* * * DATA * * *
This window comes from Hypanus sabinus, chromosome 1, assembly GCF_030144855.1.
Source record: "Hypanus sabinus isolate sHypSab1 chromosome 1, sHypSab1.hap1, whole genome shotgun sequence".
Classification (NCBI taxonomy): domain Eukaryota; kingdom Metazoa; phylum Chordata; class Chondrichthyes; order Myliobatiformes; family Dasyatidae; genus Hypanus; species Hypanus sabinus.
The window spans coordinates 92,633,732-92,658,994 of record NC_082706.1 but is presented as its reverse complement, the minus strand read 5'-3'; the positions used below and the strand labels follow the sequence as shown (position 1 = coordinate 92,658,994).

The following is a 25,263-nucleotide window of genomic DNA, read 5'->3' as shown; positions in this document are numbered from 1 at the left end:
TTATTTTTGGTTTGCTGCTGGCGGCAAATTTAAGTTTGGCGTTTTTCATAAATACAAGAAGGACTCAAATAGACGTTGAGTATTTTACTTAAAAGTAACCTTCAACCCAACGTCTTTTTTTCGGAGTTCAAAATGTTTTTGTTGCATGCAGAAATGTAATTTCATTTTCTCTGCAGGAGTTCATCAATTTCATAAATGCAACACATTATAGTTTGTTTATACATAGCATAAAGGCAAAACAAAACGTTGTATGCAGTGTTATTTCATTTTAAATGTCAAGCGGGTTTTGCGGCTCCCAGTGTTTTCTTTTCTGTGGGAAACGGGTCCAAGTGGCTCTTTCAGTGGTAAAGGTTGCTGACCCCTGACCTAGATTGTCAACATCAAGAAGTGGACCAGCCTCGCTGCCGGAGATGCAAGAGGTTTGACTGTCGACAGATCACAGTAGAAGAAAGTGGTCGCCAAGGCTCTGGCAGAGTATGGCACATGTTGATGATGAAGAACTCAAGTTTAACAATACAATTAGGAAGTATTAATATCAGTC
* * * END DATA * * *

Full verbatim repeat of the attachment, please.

This window comes from Hypanus sabinus, chromosome 1, assembly GCF_030144855.1.
Source record: "Hypanus sabinus isolate sHypSab1 chromosome 1, sHypSab1.hap1, whole genome shotgun sequence".
Classification (NCBI taxonomy): domain Eukaryota; kingdom Metazoa; phylum Chordata; class Chondrichthyes; order Myliobatiformes; family Dasyatidae; genus Hypanus; species Hypanus sabinus.
The window spans coordinates 92,633,732-92,658,994 of record NC_082706.1 but is presented as its reverse complement, the minus strand read 5'-3'; the positions used below and the strand labels follow the sequence as shown (position 1 = coordinate 92,658,994).

The following is a 25,263-nucleotide window of genomic DNA, read 5'->3' as shown; positions in this document are numbered from 1 at the left end:
TTATTTTTGGTTTGCTGCTGGCGGCAAATTTAAGTTTGGCGTTTTTCATAAATACAAGAAGGACTCAAATAGACGTTGAGTATTTTACTTAAAAGTAACCTTCAACCCAACGTCTTTTTTTCGGAGTTCAAAATGTTTTTGTTGCATGCAGAAATGTAATTTCATTTTCTCTGCAGGAGTTCATCAATTTCATAAATGCAACACATTATAGTTTGTTTATACATAGCATAAAGGCAAAACAAAACGTTGTATGCAGTGTTATTTCATTTTAAATGTCAAGCGGGTTTTGCGGCTCCCAGTGTTTTCTTTTCTGTGGGAAACGGGTCCAAGTGGCTCTTTCAGTGGTAAAGGTTGCTGACCCCTGACCTAGATTGTCAACATCAAGAAGTGGACCAGCCTCGCTGCCGGAGATGCAAGAGGTTTGACTGTCGACAGATCACAGTAGAAGAAAGTGGTCGCCAAGGCTCTGGCAGAGTATGGCACATGTTGATGATGAAGAACTCAAGTTTAACAATACAATTAGGAAGTATTAATATCAGTC